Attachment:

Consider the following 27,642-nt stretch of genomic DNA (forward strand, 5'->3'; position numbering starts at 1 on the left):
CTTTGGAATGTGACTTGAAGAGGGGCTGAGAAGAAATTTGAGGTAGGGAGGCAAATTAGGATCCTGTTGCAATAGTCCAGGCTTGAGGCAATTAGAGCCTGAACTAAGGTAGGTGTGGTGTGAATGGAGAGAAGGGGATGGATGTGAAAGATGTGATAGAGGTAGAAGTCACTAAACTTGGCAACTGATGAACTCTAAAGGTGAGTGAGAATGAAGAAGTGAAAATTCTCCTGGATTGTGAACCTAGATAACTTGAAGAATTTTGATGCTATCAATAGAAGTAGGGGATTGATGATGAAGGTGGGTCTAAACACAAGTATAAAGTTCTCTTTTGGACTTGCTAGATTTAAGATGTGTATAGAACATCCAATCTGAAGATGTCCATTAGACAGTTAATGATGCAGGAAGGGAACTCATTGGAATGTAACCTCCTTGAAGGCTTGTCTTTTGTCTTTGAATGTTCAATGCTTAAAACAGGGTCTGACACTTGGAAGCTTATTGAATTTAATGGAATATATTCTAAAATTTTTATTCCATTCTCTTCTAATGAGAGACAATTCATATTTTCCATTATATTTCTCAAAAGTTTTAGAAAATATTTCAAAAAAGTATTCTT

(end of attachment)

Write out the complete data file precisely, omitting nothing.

Consider the following 27,642-nt stretch of genomic DNA (forward strand, 5'->3'; position numbering starts at 1 on the left):
CTTTGGAATGTGACTTGAAGAGGGGCTGAGAAGAAATTTGAGGTAGGGAGGCAAATTAGGATCCTGTTGCAATAGTCCAGGCTTGAGGCAATTAGAGCCTGAACTAAGGTAGGTGTGGTGTGAATGGAGAGAAGGGGATGGATGTGAAAGATGTGATAGAGGTAGAAGTCACTAAACTTGGCAACTGATGAACTCTAAAGGTGAGTGAGAATGAAGAAGTGAAAATTCTCCTGGATTGTGAACCTAGATAACTTGAAGAATTTTGATGCTATCAATAGAAGTAGGGGATTGATGATGAAGGTGGGTCTAAACACAAGTATAAAGTTCTCTTTTGGACTTGCTAGATTTAAGATGTGTATAGAACATCCAATCTGAAGATGTCCATTAGACAGTTAATGATGCAGGAAGGGAACTCATTGGAATGTAACCTCCTTGAAGGCTTGTCTTTTGTCTTTGAATGTTCAATGCTTAAAACAGGGTCTGACACTTGGAAGCTTATTGAATTTAATGGAATATATTCTAAAATTTTTATTCCATTCTCTTCTAATGAGAGACAATTCATATTTTCCATTATATTTCTCAAAAGTTTTAGAAAATATTTCAAAAAAGTATTCTT